Mhambi has been redeployed.

Sunday, February 03, 2008

The Afro-pessimists are restless

The Mail and Guardian blog sections have published two interesting posts yesterday. In one Percy Zvomuya pessimistically asks, in reaction to events in Kenya What is wrong with Africa?.

He should have been more careful because in another post, The new is not yet born: The battle for African democracy, Stephen Friedman calls these "Afro-pessimists — a long, fancy word for people who don’t believe black people in Africa can run anything." But concedes that they have no shortage of ammunition right now.

In the first comment underneath Steven post Ivo Vegter retorts: "The real problem is that in all the racist analysis, everyone gets cast as either an Afro-pessimist or an Afro-optimist. Critics and racists alike go into the first category, and those who vote their racial loyalty or guilty conscience go in the latter. Oddly enough, this feeds off the notion that Africans are somehow different, that the question of whether Africans are capable of self-government is still unanswered. Of course Africans are capable of self-government. Why wouldn’t they be?"

Ivo wants us to argue about the policies of these governments and put the lables behind us.

For a long time Mhambi has agreed with Steven's central contention however. What has transpired in Zimbabwe and in the ANC were signs of democracy. He states this case better:
"In Zimbabwe, Robert Mugabe’s government ruled largely unchallenged until 2000, when it lost a constitutional referendum, a thinly disguised signal that the people wanted it gone. This forced it into a lengthy attempt to stay in power despite the people’s judgement. Since then, politics in Zimbabwe has been about the elite’s desperate and often violent attempts to shore up their power in the face of democratic forces’ attempt to win change.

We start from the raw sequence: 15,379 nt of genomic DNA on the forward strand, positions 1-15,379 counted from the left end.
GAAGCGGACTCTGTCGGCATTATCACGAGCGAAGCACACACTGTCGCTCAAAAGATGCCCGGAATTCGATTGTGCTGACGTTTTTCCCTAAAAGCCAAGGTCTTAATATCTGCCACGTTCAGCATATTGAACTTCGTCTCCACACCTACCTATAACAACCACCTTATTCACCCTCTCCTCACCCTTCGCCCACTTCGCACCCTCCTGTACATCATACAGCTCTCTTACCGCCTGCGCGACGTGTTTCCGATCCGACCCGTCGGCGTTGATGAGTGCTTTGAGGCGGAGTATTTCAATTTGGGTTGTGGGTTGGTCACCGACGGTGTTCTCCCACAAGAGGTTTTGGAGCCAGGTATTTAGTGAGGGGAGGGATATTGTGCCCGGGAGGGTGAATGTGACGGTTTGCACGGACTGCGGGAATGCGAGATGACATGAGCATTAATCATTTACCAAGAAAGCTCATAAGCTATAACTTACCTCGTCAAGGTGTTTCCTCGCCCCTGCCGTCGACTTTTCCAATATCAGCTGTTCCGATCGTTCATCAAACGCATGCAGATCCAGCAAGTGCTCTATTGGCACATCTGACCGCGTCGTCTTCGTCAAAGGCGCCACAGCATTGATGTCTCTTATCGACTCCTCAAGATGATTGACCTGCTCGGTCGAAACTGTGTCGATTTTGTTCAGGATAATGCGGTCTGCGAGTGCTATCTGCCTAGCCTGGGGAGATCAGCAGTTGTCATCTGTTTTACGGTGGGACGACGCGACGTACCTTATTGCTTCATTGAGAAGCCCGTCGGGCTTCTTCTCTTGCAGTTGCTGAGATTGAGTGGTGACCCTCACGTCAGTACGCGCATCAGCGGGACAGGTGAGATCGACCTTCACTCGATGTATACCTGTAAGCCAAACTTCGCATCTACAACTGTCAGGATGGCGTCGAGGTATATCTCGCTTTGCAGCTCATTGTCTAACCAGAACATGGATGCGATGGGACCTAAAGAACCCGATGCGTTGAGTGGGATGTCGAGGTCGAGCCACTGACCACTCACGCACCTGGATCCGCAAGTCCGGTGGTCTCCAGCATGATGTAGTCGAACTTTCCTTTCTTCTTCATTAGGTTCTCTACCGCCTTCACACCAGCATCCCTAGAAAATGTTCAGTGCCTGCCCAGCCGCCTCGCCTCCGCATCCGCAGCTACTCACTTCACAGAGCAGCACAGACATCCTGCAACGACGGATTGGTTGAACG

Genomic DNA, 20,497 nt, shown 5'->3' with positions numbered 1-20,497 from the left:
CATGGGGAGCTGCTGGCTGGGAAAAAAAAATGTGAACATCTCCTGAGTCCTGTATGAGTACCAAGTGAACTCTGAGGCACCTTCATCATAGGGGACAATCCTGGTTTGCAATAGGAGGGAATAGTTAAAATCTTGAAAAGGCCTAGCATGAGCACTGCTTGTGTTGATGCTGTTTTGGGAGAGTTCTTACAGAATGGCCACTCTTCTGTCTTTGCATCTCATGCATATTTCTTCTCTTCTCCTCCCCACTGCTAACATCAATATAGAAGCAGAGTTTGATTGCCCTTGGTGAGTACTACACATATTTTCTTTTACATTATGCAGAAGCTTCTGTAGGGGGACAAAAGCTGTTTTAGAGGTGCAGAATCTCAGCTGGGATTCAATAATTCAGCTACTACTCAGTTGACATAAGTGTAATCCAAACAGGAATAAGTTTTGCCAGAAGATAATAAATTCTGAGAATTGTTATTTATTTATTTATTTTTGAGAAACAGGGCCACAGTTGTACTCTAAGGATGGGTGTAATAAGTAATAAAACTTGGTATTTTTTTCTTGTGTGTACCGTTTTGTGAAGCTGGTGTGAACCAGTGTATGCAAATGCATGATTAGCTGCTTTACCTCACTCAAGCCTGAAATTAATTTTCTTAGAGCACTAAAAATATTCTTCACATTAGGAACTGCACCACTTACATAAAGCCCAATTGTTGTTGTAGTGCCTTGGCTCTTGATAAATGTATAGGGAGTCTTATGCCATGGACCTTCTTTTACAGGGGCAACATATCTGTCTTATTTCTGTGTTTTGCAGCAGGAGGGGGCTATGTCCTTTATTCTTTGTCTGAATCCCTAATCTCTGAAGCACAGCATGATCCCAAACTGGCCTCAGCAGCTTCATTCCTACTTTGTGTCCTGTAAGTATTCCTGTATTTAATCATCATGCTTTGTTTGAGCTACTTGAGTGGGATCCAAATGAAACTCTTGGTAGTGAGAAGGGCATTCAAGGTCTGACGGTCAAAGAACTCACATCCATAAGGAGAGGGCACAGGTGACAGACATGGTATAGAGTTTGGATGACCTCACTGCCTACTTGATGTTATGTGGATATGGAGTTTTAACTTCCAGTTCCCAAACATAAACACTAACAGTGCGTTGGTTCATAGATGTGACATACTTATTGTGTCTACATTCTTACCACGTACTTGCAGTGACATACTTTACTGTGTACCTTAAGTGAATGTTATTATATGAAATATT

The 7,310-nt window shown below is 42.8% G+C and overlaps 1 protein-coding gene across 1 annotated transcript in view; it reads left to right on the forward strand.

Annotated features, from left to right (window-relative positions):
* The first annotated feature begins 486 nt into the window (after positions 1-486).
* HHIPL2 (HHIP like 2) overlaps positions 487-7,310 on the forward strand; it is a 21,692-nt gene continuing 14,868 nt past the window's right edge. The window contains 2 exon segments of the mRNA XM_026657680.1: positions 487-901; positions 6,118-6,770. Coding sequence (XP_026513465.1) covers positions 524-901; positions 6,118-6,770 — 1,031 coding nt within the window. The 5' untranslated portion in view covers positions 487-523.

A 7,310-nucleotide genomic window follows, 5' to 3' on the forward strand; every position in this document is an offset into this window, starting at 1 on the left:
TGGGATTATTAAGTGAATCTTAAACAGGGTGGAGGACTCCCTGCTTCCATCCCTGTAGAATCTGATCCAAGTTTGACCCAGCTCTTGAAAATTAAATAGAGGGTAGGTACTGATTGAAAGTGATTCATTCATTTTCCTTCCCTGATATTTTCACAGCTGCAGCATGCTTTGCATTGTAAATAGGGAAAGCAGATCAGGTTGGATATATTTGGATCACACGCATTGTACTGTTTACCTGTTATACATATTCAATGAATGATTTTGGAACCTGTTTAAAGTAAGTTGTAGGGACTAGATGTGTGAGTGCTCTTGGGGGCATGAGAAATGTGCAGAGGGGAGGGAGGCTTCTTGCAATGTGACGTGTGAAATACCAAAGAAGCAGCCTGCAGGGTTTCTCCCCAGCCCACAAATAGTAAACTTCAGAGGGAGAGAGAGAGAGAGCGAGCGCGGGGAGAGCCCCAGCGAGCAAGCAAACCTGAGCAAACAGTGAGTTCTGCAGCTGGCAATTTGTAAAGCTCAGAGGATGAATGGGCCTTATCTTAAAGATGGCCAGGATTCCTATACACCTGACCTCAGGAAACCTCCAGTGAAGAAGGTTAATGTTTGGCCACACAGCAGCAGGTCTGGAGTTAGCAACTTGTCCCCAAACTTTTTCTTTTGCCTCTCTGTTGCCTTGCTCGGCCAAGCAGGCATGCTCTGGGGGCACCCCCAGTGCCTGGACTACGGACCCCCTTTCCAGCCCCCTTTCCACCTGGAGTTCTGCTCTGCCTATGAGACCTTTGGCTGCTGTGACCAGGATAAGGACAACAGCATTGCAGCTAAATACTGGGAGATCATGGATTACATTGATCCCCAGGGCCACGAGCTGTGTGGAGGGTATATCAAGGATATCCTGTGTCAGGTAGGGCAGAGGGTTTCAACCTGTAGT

In Kenya, tensions were suppressed (but simmered below the surface) while Daniel arap Moi imposed his will on the people for two decades. Democracy was partly achieved when some members of the elite, most notably current President Mwai Kibaki, went over to the opposition and won the last election. But the Kibaki government proved far more like the one it had replaced than Kenyan democrats had hoped and so the ODM emerged to challenge Kibaki. Despite the mealy-mouthed response of the international community, the evidence suggests that the ruling elite thwarted this attempt to deepen democracy by creatively embellishing the election results. Again, the conflict is caused by democratic pressures and the old elite’s response to them.

In Nigeria, a new push for greater democracy began with the fall of the Abacha junta. Previous president Olusegun Obasanjo was elected at the polls but tried to change the Constitution to give himself a third term. Parliament rejected the attempt and so he relied on a strategy also tried in some other countries — he stayed on as head of the ruling party and hand-picked its presidential candidate. But he continues to face resistance, both because the election in which Obasanjo’s choice, Umaru Yar’Adua, won was riddled with irregularities and because Yar’Adua has not turned out as compliant as his predecessor had hoped (a problem that also faced some other presidents who tried to control their successors after their terms were up). Again, the cause of the conflict is the push for more democracy and the elite’s reaction to it.

Here, Jacob Zuma’s victory was prompted by claims that Thabo Mbeki was not accountable enough to the ANC — and fears that a third term would entrench him further. We do not know whether the new leadership will be more democratic than the old — but it remains possible that ANC activists will hold it to account if it is not.

The pattern is clear. The “right” of African presidents to rule for as long as they like, regardless of what their people may think, is under threat.

Mhambi hopes Steven Friedman is right, Mhambi himself is struggling to keep the faith at times.

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